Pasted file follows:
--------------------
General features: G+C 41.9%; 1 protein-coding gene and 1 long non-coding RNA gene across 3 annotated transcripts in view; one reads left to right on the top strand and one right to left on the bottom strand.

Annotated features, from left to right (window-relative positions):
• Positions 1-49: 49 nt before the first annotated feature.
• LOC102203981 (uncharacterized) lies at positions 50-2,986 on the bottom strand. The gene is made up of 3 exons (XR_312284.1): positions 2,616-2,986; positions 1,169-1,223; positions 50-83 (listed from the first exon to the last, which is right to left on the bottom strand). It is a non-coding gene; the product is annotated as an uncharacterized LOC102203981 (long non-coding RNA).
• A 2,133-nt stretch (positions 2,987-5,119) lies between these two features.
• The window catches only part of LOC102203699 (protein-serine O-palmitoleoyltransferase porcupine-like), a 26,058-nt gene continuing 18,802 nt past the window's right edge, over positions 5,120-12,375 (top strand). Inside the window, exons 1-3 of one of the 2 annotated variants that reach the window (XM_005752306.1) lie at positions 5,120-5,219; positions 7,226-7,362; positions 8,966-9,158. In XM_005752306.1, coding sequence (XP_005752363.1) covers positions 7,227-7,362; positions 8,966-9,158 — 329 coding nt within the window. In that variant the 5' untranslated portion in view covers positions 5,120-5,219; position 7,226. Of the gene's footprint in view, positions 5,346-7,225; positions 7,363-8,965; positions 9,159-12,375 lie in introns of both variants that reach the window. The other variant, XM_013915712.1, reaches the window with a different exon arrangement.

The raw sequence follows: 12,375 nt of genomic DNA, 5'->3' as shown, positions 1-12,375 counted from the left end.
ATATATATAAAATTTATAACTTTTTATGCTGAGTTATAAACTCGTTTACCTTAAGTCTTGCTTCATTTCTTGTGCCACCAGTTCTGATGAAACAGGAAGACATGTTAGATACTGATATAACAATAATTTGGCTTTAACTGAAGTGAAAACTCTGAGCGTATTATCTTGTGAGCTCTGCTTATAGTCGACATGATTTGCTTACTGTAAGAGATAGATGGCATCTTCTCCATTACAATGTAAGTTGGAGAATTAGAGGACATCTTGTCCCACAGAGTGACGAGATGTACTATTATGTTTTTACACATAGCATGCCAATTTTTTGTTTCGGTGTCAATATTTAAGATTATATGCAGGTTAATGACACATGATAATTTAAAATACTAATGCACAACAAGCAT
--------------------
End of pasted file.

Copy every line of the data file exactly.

General features: G+C 41.9%; 1 protein-coding gene and 1 long non-coding RNA gene across 3 annotated transcripts in view; one reads left to right on the top strand and one right to left on the bottom strand.

Annotated features, from left to right (window-relative positions):
• Positions 1-49: 49 nt before the first annotated feature.
• LOC102203981 (uncharacterized) lies at positions 50-2,986 on the bottom strand. The gene is made up of 3 exons (XR_312284.1): positions 2,616-2,986; positions 1,169-1,223; positions 50-83 (listed from the first exon to the last, which is right to left on the bottom strand). It is a non-coding gene; the product is annotated as an uncharacterized LOC102203981 (long non-coding RNA).
• A 2,133-nt stretch (positions 2,987-5,119) lies between these two features.
• The window catches only part of LOC102203699 (protein-serine O-palmitoleoyltransferase porcupine-like), a 26,058-nt gene continuing 18,802 nt past the window's right edge, over positions 5,120-12,375 (top strand). Inside the window, exons 1-3 of one of the 2 annotated variants that reach the window (XM_005752306.1) lie at positions 5,120-5,219; positions 7,226-7,362; positions 8,966-9,158. In XM_005752306.1, coding sequence (XP_005752363.1) covers positions 7,227-7,362; positions 8,966-9,158 — 329 coding nt within the window. In that variant the 5' untranslated portion in view covers positions 5,120-5,219; position 7,226. Of the gene's footprint in view, positions 5,346-7,225; positions 7,363-8,965; positions 9,159-12,375 lie in introns of both variants that reach the window. The other variant, XM_013915712.1, reaches the window with a different exon arrangement.

The raw sequence follows: 12,375 nt of genomic DNA, 5'->3' as shown, positions 1-12,375 counted from the left end.
ATATATATAAAATTTATAACTTTTTATGCTGAGTTATAAACTCGTTTACCTTAAGTCTTGCTTCATTTCTTGTGCCACCAGTTCTGATGAAACAGGAAGACATGTTAGATACTGATATAACAATAATTTGGCTTTAACTGAAGTGAAAACTCTGAGCGTATTATCTTGTGAGCTCTGCTTATAGTCGACATGATTTGCTTACTGTAAGAGATAGATGGCATCTTCTCCATTACAATGTAAGTTGGAGAATTAGAGGACATCTTGTCCCACAGAGTGACGAGATGTACTATTATGTTTTTACACATAGCATGCCAATTTTTTGTTTCGGTGTCAATATTTAAGATTATATGCAGGTTAATGACACATGATAATTTAAAATACTAATGCACAACAAGCAT